Another American politician with conservative ties in Israel is former Secretary of State, Henry Kissinger. He was present at Sycamore Ranch with Sharon and Riklis, when the plan for West Bank settlements was developed. The expansion of West Bank and Gaza settlements has always been Sharon's baby.
The Roundtable Political Action Committee includes Riklis, junk-bond king Michael Milken and founders Jay, Selig and Seymour Zises. Seymour Zises is also president of the National Political Action Committee, NPAC, which works in tandem with AIPAC, the highly influential American-Israeli Political Action Committee. Jay Zises is president of "Friends of the Israeli Defense Forces." Others include Ivan Boesky and executives of United Fruit/Chiquita Banana while the son of Loew Corp. owner, Laurence Tisch, is a co-founder.
Menachem Atzmon, convicted of campaign financing fraud in the 90s, and Stephen L. Friedman are partners of International Consultants on Targeted Security (ICTS) run by former Israeli military commanders and government intelligence agencies. In 1999, ICTS took over management of security at Logan Airport in Boston under its subsidiary Huntleigh, USA and was in charge on 9/11. Friedman is a member of the Israel Defense Fund. And then there's Ronald Lauder, heir to the Estee Lauder cosmetic fortune who is treasurer of the World Jewish Congress and a trustee of the Special Reserve Fund of the Anti-Defamation League.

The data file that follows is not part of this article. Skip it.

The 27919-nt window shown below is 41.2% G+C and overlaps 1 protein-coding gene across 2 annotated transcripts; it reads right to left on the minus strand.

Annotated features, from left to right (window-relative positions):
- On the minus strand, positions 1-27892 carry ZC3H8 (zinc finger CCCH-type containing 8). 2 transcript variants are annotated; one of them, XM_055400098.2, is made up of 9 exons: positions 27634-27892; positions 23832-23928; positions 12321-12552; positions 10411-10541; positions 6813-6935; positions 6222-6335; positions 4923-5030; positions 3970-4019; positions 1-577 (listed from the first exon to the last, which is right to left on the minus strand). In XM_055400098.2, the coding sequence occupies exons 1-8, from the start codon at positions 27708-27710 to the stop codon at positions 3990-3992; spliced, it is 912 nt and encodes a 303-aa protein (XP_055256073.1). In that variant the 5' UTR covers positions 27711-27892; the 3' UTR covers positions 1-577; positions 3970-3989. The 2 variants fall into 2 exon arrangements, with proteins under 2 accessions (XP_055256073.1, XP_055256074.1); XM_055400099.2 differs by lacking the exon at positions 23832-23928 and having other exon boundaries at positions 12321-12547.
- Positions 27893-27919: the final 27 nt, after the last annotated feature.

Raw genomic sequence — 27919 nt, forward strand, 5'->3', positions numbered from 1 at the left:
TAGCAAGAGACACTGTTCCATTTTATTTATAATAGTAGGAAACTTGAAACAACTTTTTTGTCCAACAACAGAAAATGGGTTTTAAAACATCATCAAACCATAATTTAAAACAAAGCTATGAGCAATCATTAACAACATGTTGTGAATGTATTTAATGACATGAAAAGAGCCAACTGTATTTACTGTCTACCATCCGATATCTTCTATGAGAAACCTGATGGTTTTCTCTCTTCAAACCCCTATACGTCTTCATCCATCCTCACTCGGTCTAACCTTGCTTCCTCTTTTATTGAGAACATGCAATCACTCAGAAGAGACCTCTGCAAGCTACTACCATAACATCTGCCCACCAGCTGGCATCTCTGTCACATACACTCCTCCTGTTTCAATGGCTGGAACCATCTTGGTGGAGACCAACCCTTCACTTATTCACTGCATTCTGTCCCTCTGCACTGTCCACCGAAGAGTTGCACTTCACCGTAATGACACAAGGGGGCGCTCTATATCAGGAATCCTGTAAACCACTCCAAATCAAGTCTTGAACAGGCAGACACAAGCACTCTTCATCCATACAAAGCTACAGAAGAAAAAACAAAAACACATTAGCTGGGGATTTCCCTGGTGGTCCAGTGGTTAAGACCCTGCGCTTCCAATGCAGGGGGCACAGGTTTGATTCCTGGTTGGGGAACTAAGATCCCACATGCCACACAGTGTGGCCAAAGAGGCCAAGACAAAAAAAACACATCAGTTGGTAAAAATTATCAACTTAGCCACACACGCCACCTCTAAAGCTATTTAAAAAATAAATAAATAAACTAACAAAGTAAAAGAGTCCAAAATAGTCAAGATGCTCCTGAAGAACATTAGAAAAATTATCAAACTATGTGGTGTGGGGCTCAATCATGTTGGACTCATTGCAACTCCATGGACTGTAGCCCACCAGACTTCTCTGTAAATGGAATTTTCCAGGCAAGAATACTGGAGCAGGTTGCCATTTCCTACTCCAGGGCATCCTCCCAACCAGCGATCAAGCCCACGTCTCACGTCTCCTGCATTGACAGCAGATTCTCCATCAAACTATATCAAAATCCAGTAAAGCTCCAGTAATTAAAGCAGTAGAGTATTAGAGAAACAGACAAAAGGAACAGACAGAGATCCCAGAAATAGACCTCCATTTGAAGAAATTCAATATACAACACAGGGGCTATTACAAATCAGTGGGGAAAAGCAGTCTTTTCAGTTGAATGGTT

are not missing. Marc Belzberg, business partner of the Zises, owns the
Jerusalem Post and funds West Bank settlements. He's a major supporter
of the Sharon-linked yeshiva seminary rumored to be training the priesthood
for the Third Temple to be built on the Temple Mount after the Al Aqsa
mosque is destroyed. Along with Ira Rennert, and Irving I. Moscowitz,
Belzberg was involved in the contentious opening of the tunnels under
the Al Aqsa mosque; one opening caused 76 Palestinians deaths in three
days of fighting. Rennert now controls the tunnel entrances. Moscowitz
funded Jewish take-overs of housing in East Jerusalem and settlements
in the West Bank.
Mervyn Adelson, ex-husband of Barbara Walters and former Chairman of Lorimar Telepictures, is a friend of Benjamin Netanyahu. His lawyer, Yaakov Ne’eman, was Israeli Finance Minister under Netanyahu. Henry Kravis of RJR Nabisco is also a sponsor of Israel's right wing and a Republican donor with ties to the Bush family.
Underworld connections come from casino owners with early ties to the Meyer Lansky/ Moe Dalitz Mafia syndicate. They include Mervyn Adelson and Sheldon Adelson. Sheldon wanted to build casinos in Israel and has been granted gambling licenses in Macao, China along with Steven Wynn, owner of the Mirage casinos. Wynn sponsors right-wing Israeli causes, has ties to Lansky and is a member of the board of the George Bush Presidential Library. Henry Kravis has early ties to Lansky but isn't connected to gambling.
However, the EU has accused him of narcotic money laundering.
Pat Robertson of the Christian Broadcasting Network seeks support for an Armageddon scenario among right-wing American Jews. Perhaps the most frightening is Aish Hatorah who runs HonestReporting.com, an internet "police" organization created to attack American critics of the Likud's war policies.